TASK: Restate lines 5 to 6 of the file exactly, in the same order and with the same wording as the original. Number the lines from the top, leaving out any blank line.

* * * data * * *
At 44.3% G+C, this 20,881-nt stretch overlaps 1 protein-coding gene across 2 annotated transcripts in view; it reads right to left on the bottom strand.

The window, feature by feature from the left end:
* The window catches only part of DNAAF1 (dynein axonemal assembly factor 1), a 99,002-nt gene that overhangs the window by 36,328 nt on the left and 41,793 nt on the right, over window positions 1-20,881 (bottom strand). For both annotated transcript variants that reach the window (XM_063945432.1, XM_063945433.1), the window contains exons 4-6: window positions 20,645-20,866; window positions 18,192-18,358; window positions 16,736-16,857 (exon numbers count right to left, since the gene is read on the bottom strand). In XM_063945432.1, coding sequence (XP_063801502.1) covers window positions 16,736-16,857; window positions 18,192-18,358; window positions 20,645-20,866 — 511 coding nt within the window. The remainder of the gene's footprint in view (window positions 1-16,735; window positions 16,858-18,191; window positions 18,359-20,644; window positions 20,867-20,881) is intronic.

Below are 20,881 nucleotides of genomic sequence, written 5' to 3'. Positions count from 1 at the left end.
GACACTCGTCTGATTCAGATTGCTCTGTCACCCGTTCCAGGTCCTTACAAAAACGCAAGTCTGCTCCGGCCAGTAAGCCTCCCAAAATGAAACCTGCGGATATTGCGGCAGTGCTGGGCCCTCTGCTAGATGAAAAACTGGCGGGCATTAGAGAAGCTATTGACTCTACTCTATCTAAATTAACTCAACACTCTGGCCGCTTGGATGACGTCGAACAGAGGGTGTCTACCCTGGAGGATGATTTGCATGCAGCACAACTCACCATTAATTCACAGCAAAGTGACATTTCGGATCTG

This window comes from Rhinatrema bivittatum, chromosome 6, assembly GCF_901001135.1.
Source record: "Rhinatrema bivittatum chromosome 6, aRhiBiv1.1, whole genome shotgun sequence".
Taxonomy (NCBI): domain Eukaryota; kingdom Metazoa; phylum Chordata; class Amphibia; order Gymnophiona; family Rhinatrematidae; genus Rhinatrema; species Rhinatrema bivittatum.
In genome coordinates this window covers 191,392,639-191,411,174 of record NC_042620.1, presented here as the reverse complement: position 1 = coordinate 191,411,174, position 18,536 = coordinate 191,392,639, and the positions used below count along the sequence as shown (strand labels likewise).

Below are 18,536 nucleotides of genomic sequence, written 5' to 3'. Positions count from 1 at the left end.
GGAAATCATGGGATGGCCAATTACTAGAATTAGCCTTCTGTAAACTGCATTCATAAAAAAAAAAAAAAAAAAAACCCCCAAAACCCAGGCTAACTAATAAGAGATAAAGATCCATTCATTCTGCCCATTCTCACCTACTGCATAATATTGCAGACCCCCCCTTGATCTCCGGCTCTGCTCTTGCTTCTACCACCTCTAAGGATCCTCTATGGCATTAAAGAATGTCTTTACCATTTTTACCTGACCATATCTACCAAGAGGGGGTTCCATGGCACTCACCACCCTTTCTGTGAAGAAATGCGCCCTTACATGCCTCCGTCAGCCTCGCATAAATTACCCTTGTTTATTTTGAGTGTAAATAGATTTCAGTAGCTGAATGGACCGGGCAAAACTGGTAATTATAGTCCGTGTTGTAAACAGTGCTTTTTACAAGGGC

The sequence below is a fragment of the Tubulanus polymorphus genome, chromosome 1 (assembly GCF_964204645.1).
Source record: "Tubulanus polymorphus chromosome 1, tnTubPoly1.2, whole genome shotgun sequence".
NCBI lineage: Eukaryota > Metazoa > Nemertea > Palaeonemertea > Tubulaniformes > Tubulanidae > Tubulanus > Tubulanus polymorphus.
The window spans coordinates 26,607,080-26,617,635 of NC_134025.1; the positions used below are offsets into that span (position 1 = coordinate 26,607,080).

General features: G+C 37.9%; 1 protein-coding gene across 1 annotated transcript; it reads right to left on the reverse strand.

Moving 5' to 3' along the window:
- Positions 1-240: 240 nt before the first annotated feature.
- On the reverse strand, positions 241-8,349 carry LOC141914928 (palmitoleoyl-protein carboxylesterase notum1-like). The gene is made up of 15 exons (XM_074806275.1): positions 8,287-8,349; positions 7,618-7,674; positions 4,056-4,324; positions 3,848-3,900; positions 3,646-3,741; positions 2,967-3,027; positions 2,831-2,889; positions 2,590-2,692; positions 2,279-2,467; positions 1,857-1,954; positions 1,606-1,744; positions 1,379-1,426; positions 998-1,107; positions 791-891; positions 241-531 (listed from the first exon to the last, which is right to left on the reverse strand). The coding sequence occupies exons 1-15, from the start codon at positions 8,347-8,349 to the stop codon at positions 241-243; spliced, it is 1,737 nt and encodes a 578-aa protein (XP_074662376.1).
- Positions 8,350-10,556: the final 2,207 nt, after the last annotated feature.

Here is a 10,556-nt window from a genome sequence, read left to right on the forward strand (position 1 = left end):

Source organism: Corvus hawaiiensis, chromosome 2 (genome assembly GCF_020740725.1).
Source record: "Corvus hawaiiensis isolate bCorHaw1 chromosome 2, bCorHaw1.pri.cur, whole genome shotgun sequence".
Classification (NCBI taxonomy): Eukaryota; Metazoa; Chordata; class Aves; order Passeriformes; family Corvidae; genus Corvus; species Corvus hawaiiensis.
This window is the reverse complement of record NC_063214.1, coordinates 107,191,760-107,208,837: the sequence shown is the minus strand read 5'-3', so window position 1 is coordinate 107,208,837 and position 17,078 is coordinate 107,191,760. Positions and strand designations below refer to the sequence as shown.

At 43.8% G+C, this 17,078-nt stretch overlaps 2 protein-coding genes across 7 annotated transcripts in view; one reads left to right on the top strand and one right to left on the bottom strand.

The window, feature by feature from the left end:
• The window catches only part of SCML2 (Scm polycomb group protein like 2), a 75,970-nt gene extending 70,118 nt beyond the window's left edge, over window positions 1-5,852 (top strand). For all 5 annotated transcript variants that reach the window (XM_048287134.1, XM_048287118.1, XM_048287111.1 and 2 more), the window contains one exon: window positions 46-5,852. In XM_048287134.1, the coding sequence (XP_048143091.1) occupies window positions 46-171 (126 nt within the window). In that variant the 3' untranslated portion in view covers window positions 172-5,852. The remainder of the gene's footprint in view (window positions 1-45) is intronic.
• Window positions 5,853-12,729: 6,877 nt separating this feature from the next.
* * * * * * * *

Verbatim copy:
GACACTCGTCTGATTCAGATTGCTCTGTCACCCGTTCCAGGTCCTTACAAAAACGCAAGTCTGCTCCGGCCAGTAAGCCTCCCAAAATGAAACCTGCGGATATTGCGGCAGTGCTGGGCCCTCTGCTAGATGAAAAACTGGCGGGCATTAGAGAAGCTATTGACTCTACTCTATCTAAATTAACTCAACACTCTGGCCGCTTGGATGACGTCGAACAGAGGGTGTCTACCCTGGAGGATGATTTGCATGCAGCACAACTCACCATTAATTCACAGCAAAGTGACATTTCGGATCTG

This window comes from Rhinatrema bivittatum, chromosome 6, assembly GCF_901001135.1.